“Pot Tourism” is a real travel industry niche, and Hawaii laws have yet to catch up with the statistically verifiable benefits of allowing marijuana to be available to responsible, non-medical proponents. In Colorado, for example, tax revenue from the legal sale of marijuana far exceeds that of the revenue generated by the tax on alcohol.
But Hawaii’s legislature isn’t entirely behind the times regarding marijuana use. Remember, Hawaii is among the first US states to legalize the use of medical marijuana. It’s never been easy for patients, as there are no legal dispensaries here. And legal, recreational use of marijuana in Hawaii doesn’t seem likely any time soon. People have been jailed over Hawaii’s medical marijuana laws.
There are, however, close to 60 bills relating to medical marijuana use in Hawaii that have been submitted to the 2016 Hawaii legislature. Many of these bills involve bureaucratic measures that would loosen regulations on the use of greenhouse, shade house, and open air growing practices, and other more esoteric legal aspects of the cultivation and sale of pot in the Aloha State. Other bills would decriminalize the transport of delivery devices such as pipes and other vessels for medical marijuana patients in Hawaii. Still other bills are related to the production and regulation of industrial hemp. Many of these bills have been carried over from the 2015 legislative session.
Simply put, we’re still trying to figure it out.
In 2015, the Hawaii legislature passed a bill that allows for a limited number of licenses for medical marijuana dispensaries. There has been quite a stir here in Hawaii about those that have applied for those licenses, which amounts to 66 business entities. Actor Woody Harrelson has been noted in national and international media as among them. Fewer than 20 will be granted.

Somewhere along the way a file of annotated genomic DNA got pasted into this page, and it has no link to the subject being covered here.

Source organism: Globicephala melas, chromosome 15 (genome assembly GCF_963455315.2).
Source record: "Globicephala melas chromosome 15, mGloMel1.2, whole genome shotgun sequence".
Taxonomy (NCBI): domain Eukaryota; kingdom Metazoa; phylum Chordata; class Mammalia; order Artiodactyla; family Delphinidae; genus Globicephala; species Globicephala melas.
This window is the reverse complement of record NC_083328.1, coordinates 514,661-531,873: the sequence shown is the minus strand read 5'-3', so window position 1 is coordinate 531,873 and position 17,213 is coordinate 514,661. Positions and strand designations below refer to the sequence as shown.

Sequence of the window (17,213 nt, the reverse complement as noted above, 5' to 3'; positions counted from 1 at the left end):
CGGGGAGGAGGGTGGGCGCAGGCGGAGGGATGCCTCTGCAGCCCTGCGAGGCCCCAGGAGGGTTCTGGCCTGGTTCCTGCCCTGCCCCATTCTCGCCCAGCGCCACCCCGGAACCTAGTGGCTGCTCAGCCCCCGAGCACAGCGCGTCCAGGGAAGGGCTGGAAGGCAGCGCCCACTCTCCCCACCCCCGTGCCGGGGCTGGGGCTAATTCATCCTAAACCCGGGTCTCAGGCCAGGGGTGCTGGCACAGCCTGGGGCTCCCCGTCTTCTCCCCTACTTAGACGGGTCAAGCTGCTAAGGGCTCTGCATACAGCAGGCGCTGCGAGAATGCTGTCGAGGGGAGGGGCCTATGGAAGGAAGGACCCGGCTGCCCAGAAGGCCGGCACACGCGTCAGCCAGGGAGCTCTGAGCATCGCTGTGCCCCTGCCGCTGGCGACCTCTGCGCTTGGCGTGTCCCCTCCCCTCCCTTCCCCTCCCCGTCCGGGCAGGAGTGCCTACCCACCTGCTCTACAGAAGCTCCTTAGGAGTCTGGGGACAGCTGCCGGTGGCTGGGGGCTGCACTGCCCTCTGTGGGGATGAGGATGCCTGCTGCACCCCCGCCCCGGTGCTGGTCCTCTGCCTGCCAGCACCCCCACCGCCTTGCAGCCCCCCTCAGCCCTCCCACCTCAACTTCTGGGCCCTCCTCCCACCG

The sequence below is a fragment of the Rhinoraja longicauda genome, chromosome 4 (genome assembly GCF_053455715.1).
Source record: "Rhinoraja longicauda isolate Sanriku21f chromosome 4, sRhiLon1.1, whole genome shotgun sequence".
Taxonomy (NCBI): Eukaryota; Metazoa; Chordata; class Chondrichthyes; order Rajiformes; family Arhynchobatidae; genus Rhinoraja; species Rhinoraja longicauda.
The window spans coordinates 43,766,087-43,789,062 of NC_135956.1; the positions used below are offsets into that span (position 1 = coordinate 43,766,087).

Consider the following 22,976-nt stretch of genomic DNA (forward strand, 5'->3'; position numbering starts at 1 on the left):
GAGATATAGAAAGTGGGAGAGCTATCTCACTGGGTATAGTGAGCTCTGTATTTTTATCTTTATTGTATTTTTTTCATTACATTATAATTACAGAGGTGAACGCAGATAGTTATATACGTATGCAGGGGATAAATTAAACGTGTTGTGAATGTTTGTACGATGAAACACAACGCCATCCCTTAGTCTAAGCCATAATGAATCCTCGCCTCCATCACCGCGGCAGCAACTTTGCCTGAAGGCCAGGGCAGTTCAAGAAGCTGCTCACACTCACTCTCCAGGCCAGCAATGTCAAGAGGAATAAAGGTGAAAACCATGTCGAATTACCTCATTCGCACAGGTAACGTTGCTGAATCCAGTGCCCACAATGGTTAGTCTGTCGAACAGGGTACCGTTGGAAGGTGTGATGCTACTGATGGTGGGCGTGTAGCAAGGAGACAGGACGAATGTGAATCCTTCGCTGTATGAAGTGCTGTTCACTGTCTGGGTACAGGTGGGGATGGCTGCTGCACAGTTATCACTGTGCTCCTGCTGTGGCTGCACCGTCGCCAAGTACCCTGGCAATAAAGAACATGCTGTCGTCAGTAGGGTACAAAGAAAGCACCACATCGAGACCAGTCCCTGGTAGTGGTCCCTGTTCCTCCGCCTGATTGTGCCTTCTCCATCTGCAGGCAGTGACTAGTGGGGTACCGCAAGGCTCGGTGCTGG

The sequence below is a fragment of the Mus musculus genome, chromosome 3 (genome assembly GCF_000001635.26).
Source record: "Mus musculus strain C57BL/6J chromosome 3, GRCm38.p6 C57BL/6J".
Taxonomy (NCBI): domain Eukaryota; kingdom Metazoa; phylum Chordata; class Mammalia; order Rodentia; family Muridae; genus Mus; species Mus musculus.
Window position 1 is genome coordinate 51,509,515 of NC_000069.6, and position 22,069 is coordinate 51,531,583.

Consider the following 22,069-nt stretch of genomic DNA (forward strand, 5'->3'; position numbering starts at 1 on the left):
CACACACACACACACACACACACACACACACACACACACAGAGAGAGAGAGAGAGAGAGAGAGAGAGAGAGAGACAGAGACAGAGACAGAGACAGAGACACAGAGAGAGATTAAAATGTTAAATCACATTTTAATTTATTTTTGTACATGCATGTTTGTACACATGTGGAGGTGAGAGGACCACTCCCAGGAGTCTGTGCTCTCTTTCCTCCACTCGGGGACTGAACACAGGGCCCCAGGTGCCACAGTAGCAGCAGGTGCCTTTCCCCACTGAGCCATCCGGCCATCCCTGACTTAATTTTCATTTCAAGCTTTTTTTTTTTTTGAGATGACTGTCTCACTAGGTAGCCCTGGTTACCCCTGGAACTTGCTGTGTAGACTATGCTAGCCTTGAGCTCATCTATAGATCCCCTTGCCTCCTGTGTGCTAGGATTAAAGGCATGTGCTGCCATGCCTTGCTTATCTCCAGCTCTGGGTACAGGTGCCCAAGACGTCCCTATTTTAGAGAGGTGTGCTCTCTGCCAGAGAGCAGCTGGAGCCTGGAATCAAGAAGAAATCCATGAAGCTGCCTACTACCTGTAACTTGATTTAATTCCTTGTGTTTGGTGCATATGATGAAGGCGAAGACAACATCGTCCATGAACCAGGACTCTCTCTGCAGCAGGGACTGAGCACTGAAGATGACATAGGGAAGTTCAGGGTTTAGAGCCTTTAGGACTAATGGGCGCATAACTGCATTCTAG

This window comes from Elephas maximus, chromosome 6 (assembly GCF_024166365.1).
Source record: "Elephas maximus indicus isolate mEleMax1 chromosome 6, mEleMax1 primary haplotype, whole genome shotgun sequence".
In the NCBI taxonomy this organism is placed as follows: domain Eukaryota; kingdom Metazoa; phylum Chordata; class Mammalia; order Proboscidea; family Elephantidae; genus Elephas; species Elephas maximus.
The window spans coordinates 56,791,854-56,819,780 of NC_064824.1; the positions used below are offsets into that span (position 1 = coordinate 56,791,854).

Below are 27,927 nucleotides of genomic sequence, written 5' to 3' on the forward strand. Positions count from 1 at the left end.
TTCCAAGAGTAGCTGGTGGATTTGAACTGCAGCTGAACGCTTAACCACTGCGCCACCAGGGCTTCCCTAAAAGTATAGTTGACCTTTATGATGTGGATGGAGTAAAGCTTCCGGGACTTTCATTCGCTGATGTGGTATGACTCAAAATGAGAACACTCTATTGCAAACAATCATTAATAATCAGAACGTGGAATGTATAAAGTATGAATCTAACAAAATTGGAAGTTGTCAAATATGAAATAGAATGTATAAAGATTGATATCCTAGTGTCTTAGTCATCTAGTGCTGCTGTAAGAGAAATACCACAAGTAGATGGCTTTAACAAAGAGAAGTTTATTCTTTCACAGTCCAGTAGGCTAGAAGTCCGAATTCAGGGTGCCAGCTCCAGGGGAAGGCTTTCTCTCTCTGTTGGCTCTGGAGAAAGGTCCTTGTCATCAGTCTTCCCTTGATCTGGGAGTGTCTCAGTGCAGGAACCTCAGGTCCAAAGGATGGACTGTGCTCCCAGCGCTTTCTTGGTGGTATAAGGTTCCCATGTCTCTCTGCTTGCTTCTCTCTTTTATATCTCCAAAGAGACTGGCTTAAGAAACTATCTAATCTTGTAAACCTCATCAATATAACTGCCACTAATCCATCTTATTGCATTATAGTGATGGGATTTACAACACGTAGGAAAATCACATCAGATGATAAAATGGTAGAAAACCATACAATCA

There are no individuals actually named in the official Department of Health list of applicants other than the head of the applying entities. And there won’t be, by statute. But there is a handful of prominent Hawaii business figures associated with those enterprises that have applied for a medical marijuana dispensary license. There’s money in it, so it seems. Legitimate corporations are betting on it in stakes in the multi-millions of dollars. The first marijuana dispensary could conceivably open, by law, in July of this year.
Considering the success of recreational marijuana use legislation in US states like Colorado and Washington and Oregon, and the remarkable, confirmed increase in tax revenue and decrease in certain drug-related hospital admissions, it’s clear that Hawaii’s legislature could do well to embrace a more enlightened perspective on the merits of legal marijuana.
But let’s not ignore the fact that statistics prove that “pot tourist” marijuana overdose admission rates to Colorado hospitals have also increased significantly since legalization there.
Maui Wowie. Kona Gold. These terms are familiar to probably anyone who smokes pot in the US. Hawaii, its officials, and its residents have long wrestled with pot’s place in our community. Operation Green Harvest, which was a joint county, state, and federal effort at marijuana eradication decades ago is often blamed for the social blight of crystal methamphetamine abuse and property and violent crimes that spiked alarmingly in the operation’s wake. Regardless of all of that remains the fact that a lot of Hawaii’s residents and visitors are pot-users.